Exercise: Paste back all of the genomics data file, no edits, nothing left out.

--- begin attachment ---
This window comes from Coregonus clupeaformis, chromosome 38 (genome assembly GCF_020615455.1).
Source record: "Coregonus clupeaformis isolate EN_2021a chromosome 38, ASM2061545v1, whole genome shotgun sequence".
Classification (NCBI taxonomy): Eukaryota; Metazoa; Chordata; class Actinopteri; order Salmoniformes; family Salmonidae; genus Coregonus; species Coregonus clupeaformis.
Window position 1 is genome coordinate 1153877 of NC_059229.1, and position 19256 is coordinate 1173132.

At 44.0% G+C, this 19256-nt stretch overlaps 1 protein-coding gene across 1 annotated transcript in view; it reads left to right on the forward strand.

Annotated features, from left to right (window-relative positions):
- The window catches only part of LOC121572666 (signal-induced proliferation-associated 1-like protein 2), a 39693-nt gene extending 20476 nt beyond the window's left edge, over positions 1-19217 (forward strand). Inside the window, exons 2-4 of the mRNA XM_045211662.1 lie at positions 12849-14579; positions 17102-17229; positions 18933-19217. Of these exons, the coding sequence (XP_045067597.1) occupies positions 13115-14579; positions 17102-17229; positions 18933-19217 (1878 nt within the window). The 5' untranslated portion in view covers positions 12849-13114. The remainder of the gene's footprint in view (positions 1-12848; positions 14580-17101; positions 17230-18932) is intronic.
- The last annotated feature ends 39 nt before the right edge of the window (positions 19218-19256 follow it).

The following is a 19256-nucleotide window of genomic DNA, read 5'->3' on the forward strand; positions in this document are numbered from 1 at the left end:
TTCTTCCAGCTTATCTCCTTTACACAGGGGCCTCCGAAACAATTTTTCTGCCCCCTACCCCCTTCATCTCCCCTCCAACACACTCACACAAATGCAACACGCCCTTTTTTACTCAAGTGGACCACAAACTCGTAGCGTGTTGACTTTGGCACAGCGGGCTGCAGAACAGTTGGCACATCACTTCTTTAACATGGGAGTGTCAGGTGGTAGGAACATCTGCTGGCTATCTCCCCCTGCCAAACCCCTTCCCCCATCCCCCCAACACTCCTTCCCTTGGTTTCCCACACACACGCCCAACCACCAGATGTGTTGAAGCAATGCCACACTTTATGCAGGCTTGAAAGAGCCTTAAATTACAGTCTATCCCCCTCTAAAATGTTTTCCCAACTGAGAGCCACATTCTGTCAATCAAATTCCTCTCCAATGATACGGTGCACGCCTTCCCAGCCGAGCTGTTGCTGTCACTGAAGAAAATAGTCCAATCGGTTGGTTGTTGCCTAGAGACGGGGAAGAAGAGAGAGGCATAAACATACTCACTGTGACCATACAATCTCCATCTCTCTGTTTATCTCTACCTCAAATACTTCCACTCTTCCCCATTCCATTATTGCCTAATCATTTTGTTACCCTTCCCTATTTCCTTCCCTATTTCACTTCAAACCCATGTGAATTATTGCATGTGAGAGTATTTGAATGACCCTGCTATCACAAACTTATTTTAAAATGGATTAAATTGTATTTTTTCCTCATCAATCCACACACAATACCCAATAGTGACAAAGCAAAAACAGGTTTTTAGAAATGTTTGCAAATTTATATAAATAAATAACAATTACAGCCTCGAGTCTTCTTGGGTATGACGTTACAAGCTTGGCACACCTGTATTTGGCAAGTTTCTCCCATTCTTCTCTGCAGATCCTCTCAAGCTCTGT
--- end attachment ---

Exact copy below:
This window comes from Coregonus clupeaformis, chromosome 38 (genome assembly GCF_020615455.1).
Source record: "Coregonus clupeaformis isolate EN_2021a chromosome 38, ASM2061545v1, whole genome shotgun sequence".
Classification (NCBI taxonomy): Eukaryota; Metazoa; Chordata; class Actinopteri; order Salmoniformes; family Salmonidae; genus Coregonus; species Coregonus clupeaformis.
Window position 1 is genome coordinate 1153877 of NC_059229.1, and position 19256 is coordinate 1173132.

At 44.0% G+C, this 19256-nt stretch overlaps 1 protein-coding gene across 1 annotated transcript in view; it reads left to right on the forward strand.

Annotated features, from left to right (window-relative positions):
- The window catches only part of LOC121572666 (signal-induced proliferation-associated 1-like protein 2), a 39693-nt gene extending 20476 nt beyond the window's left edge, over positions 1-19217 (forward strand). Inside the window, exons 2-4 of the mRNA XM_045211662.1 lie at positions 12849-14579; positions 17102-17229; positions 18933-19217. Of these exons, the coding sequence (XP_045067597.1) occupies positions 13115-14579; positions 17102-17229; positions 18933-19217 (1878 nt within the window). The 5' untranslated portion in view covers positions 12849-13114. The remainder of the gene's footprint in view (positions 1-12848; positions 14580-17101; positions 17230-18932) is intronic.
- The last annotated feature ends 39 nt before the right edge of the window (positions 19218-19256 follow it).

The following is a 19256-nucleotide window of genomic DNA, read 5'->3' on the forward strand; positions in this document are numbered from 1 at the left end:
TTCTTCCAGCTTATCTCCTTTACACAGGGGCCTCCGAAACAATTTTTCTGCCCCCTACCCCCTTCATCTCCCCTCCAACACACTCACACAAATGCAACACGCCCTTTTTTACTCAAGTGGACCACAAACTCGTAGCGTGTTGACTTTGGCACAGCGGGCTGCAGAACAGTTGGCACATCACTTCTTTAACATGGGAGTGTCAGGTGGTAGGAACATCTGCTGGCTATCTCCCCCTGCCAAACCCCTTCCCCCATCCCCCCAACACTCCTTCCCTTGGTTTCCCACACACACGCCCAACCACCAGATGTGTTGAAGCAATGCCACACTTTATGCAGGCTTGAAAGAGCCTTAAATTACAGTCTATCCCCCTCTAAAATGTTTTCCCAACTGAGAGCCACATTCTGTCAATCAAATTCCTCTCCAATGATACGGTGCACGCCTTCCCAGCCGAGCTGTTGCTGTCACTGAAGAAAATAGTCCAATCGGTTGGTTGTTGCCTAGAGACGGGGAAGAAGAGAGAGGCATAAACATACTCACTGTGACCATACAATCTCCATCTCTCTGTTTATCTCTACCTCAAATACTTCCACTCTTCCCCATTCCATTATTGCCTAATCATTTTGTTACCCTTCCCTATTTCCTTCCCTATTTCACTTCAAACCCATGTGAATTATTGCATGTGAGAGTATTTGAATGACCCTGCTATCACAAACTTATTTTAAAATGGATTAAATTGTATTTTTTCCTCATCAATCCACACACAATACCCAATAGTGACAAAGCAAAAACAGGTTTTTAGAAATGTTTGCAAATTTATATAAATAAATAACAATTACAGCCTCGAGTCTTCTTGGGTATGACGTTACAAGCTTGGCACACCTGTATTTGGCAAGTTTCTCCCATTCTTCTCTGCAGATCCTCTCAAGCTCTGT